Visitors from Other Cultures: Views of Muslim Overseas Students in Britain

Thomas Hawes, Sarah Thomas


The UK is currently the second most popular destination for international students worldwide yet there is very public uncertainty as to whether Muslim students should be encouraged to come here. There has been much discussion in the media but, apparently, no one has thought of consulting these students themselves, with the result that there is relatively little available research on students from the Islamic world as a whole. What are their common motivations for studying in UK? What if anything do they admire in British culture and what do they find difficult here? Our general conclusion is that our participants make sense of their sojourn in UK as a learning and growing experience, ultimately empowering. For Britain these students and their families are a particularly lucrative source of income, but their presence could be made (even) more beneficial if our universities are prepared to invest extra time and money in engaging with them. We need a shift to a bidirectional exchange model where overseas and local students can all benefit. Muslim groups on campus should be helped to raise their profile to counter feelings of rejection and dispel the potential impression that the Islamic community is secretive or unwelcoming. We believe that such cultural exchange can only be positive and this study has shown that there is probably more goodwill than many imagine.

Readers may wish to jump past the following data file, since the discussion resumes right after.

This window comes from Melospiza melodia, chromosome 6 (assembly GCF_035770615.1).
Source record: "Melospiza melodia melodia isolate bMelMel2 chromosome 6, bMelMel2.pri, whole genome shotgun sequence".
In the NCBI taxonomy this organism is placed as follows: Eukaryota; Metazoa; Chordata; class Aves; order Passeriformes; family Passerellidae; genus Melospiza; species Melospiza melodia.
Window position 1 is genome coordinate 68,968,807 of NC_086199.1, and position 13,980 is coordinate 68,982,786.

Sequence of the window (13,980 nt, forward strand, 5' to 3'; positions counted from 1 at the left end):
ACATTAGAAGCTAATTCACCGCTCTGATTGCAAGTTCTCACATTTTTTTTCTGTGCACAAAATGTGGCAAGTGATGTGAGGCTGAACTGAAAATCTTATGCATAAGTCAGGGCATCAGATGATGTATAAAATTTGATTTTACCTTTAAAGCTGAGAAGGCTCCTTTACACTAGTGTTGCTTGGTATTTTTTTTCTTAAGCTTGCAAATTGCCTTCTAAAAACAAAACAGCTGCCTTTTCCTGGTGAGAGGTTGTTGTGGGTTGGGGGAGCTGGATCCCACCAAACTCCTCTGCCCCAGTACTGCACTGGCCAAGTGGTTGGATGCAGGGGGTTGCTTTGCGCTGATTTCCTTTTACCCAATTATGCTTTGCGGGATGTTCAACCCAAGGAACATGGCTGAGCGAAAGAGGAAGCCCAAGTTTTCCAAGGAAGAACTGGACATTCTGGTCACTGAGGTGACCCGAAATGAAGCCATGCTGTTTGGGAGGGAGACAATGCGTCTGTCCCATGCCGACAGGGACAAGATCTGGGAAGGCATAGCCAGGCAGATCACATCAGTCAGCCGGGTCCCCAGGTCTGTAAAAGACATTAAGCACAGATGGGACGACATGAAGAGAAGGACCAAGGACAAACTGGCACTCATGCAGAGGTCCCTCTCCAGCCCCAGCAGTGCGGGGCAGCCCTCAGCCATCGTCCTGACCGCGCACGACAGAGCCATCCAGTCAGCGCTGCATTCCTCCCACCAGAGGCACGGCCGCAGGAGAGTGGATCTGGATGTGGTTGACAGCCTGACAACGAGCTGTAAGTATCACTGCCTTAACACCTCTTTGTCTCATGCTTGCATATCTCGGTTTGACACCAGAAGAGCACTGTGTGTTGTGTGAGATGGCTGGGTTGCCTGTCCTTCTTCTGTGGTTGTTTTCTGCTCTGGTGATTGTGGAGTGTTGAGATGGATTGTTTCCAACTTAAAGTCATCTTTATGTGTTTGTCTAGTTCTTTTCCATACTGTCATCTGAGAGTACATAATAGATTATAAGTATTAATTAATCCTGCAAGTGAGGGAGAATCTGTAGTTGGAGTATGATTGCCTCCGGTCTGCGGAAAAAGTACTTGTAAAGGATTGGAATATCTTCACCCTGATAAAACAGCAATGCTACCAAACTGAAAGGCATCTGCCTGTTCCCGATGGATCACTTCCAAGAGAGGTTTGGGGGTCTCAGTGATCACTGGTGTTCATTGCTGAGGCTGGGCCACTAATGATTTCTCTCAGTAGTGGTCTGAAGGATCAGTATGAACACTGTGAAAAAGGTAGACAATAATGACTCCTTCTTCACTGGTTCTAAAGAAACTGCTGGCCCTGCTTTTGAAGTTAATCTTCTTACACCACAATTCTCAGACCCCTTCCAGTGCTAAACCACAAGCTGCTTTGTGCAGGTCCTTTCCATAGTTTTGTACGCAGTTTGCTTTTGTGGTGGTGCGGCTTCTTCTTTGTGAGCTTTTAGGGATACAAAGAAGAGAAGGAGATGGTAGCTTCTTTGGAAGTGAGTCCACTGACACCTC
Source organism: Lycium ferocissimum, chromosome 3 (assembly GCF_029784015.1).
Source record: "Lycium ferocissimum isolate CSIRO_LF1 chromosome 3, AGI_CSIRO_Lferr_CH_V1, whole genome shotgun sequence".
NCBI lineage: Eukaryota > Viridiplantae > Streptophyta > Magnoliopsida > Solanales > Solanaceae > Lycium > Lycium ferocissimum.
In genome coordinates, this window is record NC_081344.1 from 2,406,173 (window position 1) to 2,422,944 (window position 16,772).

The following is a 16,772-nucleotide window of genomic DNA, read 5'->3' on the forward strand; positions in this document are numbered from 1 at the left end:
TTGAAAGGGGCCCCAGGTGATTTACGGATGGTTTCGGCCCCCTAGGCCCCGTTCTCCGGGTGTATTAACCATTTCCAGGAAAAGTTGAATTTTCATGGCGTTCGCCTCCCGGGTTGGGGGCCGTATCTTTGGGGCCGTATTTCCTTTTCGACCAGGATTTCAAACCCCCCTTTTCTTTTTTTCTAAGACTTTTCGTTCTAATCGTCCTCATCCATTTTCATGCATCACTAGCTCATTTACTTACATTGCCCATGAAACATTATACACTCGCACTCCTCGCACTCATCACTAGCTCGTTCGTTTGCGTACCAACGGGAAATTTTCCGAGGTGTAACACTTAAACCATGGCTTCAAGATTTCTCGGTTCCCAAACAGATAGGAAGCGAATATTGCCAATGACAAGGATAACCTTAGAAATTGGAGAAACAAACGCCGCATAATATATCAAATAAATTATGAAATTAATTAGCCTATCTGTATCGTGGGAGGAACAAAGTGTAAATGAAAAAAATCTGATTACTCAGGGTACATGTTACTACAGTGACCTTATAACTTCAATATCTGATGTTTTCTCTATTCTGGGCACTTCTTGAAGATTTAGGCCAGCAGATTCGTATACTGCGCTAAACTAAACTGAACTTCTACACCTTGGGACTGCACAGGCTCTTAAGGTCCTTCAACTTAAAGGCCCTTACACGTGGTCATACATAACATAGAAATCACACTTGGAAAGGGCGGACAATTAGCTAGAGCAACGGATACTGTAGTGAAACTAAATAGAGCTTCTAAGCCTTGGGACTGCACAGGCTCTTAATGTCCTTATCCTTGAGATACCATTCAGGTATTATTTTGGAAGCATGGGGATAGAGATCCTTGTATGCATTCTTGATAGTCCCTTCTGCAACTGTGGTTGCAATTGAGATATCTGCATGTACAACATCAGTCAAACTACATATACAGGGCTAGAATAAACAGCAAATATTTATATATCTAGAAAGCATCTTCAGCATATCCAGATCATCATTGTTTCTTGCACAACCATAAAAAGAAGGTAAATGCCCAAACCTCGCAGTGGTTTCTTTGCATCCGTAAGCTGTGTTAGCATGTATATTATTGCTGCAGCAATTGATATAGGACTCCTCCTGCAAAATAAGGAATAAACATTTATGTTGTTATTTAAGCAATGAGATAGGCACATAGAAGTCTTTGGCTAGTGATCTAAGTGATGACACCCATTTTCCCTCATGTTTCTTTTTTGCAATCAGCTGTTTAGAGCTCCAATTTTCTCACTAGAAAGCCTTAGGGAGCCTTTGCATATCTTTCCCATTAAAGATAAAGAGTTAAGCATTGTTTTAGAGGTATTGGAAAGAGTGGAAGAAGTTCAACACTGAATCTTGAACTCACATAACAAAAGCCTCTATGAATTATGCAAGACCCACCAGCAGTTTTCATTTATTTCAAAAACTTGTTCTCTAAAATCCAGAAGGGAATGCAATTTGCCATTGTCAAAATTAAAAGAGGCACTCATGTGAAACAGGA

Muslim Overseas Students; Cultural Exchange

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